Our duty to invest responsibly
Education is simply the soul of a society as it passes from one generation to another. – Gilbert K. Chesterson
“[Colby] fosters intellectual and personal growth with graduates emerging as conscientious, committed leaders ready to make a profound impact on their world. A Colby education is distinctly inspired.” -Colby.edu
If you want to teach young adults to be better world citizens, you might be a college professor. If you want to moralize on conscientiousness and personal growth, then give business to Bank of America and keep your endowment a secret, you might be a Colby College President.
How an institution spends its money speaks volumes about their values. As Colby undergoes a two-year, fifteen million dollar renovation to its art museum, plans for gender resource center remains shelved due to budgetary concerns. It’s against this backdrop that President Adams gave the football team ten thousand dollars for a bell, explaining, “Tradition is important.” He has also offered up to seven thousand dollars to the mid-Maine homeless shelter as an incentive for decreased dorm vandalism.
I don’t intended to get into the nuances of these decisions (and alumni donations are indeed a complex topic), except to say that they raise questions of values—and value—much bigger than ten thousand or even fifteen million dollars. President Adams answering for the bell is a positive step, but there is a lot of explaining left to do. Lets take for example, Colby’s relationship with Bank of America. At the heart of our campus is Cotter Union and in the middle of Cotter Union is a Bank of America ATM. For those unfamiliar with B of A’s spotless reputation, here is a partial overview:
Bank of America is categorized as too big to fail. This is the only thing saving it from a credit rating adequately described as, “worthless junk.” America’s ninth largest corporation argued that its much-publicized five-dollar debit card fee was in response to government regulations of other fees, such as those charged to retailers for credit card purchases. The “market forces” defense is a cute, patronizing excuse for corporate honesty. It would be more accurate to call it insurance against bad business decisions.
When Bank of America bought Merril Lynch it took responsibility for trillions (See: 1,000 billions) of dollars in the same risky derivatives that led to the recent recession. Recently, B of A transferred these loans from Merril Lynch, to the parent company, Bank of America. To quote Matt Tabibi of Rolling Stone, “The move was made, according to reports, so that Bank of America could avoid posting $3.3 billion in collateral to satisfy the company’s creditors. In other words, Bank of America just got You the Taxpayer to co-sign as much as $53 trillion worth of dicey derivative contracts.”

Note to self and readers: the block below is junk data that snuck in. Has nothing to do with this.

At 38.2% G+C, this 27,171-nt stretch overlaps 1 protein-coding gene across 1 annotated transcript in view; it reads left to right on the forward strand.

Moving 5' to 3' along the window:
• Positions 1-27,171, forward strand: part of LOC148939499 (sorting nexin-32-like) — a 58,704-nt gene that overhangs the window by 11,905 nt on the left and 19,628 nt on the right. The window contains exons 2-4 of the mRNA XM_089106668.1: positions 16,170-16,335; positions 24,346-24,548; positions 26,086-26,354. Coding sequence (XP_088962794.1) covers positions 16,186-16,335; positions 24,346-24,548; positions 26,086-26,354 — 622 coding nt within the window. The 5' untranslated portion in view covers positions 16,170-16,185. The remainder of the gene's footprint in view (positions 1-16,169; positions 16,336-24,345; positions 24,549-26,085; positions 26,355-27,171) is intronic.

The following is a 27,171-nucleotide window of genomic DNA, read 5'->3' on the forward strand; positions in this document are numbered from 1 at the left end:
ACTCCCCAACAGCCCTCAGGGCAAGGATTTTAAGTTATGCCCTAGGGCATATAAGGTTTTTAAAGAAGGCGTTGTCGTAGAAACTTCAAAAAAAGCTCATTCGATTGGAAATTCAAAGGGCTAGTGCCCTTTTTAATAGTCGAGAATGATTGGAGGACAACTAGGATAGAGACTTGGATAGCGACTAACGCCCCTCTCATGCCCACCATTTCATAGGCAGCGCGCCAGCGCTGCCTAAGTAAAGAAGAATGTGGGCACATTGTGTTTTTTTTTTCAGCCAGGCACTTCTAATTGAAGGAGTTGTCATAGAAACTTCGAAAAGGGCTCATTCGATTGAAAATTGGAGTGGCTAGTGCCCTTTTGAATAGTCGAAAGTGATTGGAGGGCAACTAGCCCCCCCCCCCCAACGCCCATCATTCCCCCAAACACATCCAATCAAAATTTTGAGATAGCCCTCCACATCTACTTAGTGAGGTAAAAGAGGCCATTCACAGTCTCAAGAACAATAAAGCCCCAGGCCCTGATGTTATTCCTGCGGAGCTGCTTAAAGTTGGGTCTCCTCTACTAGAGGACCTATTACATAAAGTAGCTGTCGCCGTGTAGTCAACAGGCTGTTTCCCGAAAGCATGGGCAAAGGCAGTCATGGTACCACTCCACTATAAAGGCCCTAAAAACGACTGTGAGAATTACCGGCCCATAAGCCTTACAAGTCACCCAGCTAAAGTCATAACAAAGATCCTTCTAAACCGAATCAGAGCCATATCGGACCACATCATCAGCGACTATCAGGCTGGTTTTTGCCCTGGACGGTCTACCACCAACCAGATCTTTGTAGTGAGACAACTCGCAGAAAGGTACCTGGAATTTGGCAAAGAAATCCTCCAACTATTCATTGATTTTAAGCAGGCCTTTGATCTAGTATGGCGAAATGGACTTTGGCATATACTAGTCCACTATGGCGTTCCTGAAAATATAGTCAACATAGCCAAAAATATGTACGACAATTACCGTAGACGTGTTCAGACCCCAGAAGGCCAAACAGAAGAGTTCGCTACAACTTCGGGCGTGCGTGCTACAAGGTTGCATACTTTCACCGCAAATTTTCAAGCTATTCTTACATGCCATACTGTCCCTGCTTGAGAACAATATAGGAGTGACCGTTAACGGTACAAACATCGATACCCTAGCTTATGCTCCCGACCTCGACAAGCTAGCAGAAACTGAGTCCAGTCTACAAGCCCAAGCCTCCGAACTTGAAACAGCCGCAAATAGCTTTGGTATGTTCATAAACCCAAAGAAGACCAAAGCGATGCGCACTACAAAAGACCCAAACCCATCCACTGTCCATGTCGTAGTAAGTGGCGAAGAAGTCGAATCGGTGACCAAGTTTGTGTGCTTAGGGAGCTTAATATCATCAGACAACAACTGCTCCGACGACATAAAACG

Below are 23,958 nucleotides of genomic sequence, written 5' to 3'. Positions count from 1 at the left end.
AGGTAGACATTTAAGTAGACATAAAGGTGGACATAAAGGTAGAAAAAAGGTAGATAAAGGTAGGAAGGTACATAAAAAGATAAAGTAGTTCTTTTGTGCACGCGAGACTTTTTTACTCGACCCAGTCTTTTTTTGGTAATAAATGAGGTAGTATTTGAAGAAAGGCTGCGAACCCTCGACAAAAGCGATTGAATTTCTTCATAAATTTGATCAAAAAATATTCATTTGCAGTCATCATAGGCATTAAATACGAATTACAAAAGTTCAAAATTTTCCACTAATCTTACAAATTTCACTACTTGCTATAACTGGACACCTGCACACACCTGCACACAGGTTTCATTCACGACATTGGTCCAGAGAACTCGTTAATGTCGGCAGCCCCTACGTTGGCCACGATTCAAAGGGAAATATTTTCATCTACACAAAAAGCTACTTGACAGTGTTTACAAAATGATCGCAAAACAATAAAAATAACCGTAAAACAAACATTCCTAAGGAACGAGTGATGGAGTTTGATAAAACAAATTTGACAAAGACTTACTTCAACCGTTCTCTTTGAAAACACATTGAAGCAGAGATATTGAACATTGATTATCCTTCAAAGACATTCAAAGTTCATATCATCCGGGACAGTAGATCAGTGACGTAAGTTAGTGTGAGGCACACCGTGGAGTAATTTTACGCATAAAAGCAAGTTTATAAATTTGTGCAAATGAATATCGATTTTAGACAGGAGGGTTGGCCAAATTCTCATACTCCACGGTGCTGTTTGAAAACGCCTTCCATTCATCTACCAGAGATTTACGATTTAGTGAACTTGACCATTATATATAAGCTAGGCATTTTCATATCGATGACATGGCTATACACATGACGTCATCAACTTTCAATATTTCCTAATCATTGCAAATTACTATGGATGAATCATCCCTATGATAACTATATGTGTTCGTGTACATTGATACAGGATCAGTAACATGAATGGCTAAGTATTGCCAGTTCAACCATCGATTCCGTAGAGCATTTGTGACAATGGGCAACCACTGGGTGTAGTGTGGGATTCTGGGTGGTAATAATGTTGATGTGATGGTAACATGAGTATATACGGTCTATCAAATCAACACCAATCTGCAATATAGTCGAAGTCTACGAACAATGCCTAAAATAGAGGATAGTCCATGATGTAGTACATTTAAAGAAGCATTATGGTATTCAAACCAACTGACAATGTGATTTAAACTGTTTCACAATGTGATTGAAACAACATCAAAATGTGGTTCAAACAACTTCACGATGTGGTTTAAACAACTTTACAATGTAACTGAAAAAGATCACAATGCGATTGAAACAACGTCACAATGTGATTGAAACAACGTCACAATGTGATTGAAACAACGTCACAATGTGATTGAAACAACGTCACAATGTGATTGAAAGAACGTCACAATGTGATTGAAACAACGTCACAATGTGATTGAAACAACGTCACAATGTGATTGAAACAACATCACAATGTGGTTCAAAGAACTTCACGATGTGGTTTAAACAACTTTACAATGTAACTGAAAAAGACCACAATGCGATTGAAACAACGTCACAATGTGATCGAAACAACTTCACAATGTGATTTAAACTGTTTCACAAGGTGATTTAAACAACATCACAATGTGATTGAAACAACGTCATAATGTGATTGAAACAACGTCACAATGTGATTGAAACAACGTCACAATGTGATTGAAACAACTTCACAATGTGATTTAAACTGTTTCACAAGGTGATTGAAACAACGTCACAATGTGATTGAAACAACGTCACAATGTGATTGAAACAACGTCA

To paraphrase, if you the taxpayer take your money out of Bank of America in response to increased fees, B of A will happily put it on the government’s tab.
How’s that for impacting the world?
Not that Colby students couldn’t take their money out of Bank of America, because they could. But, its hard to blame someone for choosing to spend 30 seconds cashing a check on campus rather than the 30 minutes it might take to do it in town. No, the responsibility here lies with Colby’s leadership, who need to get Bank of America off Mayflower Hill and show some of the citizenship they claim to be instilling in students.
Unlike Bank of America, a local bank or credit union ATM in Cotter would encourage, née allow, students to support the mid-Maine economy. Perhaps a special Colby plan could be created with a partnering bank to allow students to avoid the out-of-bank fees that currently make B of A the most appealing option. At any rate, there should be another ATM on campus so that students have that choice.
Still, where students put their money is ultimately up to each individual. What about the College?
In fall 1999, Williams College inaugurated a chapter of the Responsible Endowments Coalition. From their mission statement: “Our goal is to foster social and environmental change by making responsible investment common practice amongst colleges and universities.”
What the students at Williams found was “substantial investments in Phillip Morris, GE, and other companies with notoriously bad social and environmental behavior. [They] felt that by holding such stock, the college was supporting the activities of those corporations, which in some cases meant advertising cigarettes to kids, producing military weapons, and polluting the nearby Hudson and Housatonic Rivers with PCBs.”
Now, we are not Williams, but we do have a notoriously bad track record on endowment transparency. In an otherwise superlative study by the environmental ratings group Sustainable Endowments Coalition, Colby earned a ‘D’ in endowment transparency and ‘C’ in shareholder engagement. This is good enough for second to last in NESCAC in each category. Not that you need an outside organization to tell you transparency is lacking at Colby, but if you wanted one, there it is. To quote the current director of REC, Dan Apfel, “[Colleges] use terms like global citizenship all the time, so they should be acting that way.”
If the endowments at our sister schools of Williams and Amherst (which had a similar movement), and the Bank of America ATM are any indication, Colby’s investment practices have room for improvement. When the president of the school can’t invest $10,000 responsibly, it’s hard to believe the people managing the endowment are handling $622 million any better.
So President Adams, open the books on our endowment and get Bank of America out of here. Let’s see if the values supposedly taught at Colby are the same values held by those who preach them. Or is hypocrisy another part of the Colby tradition?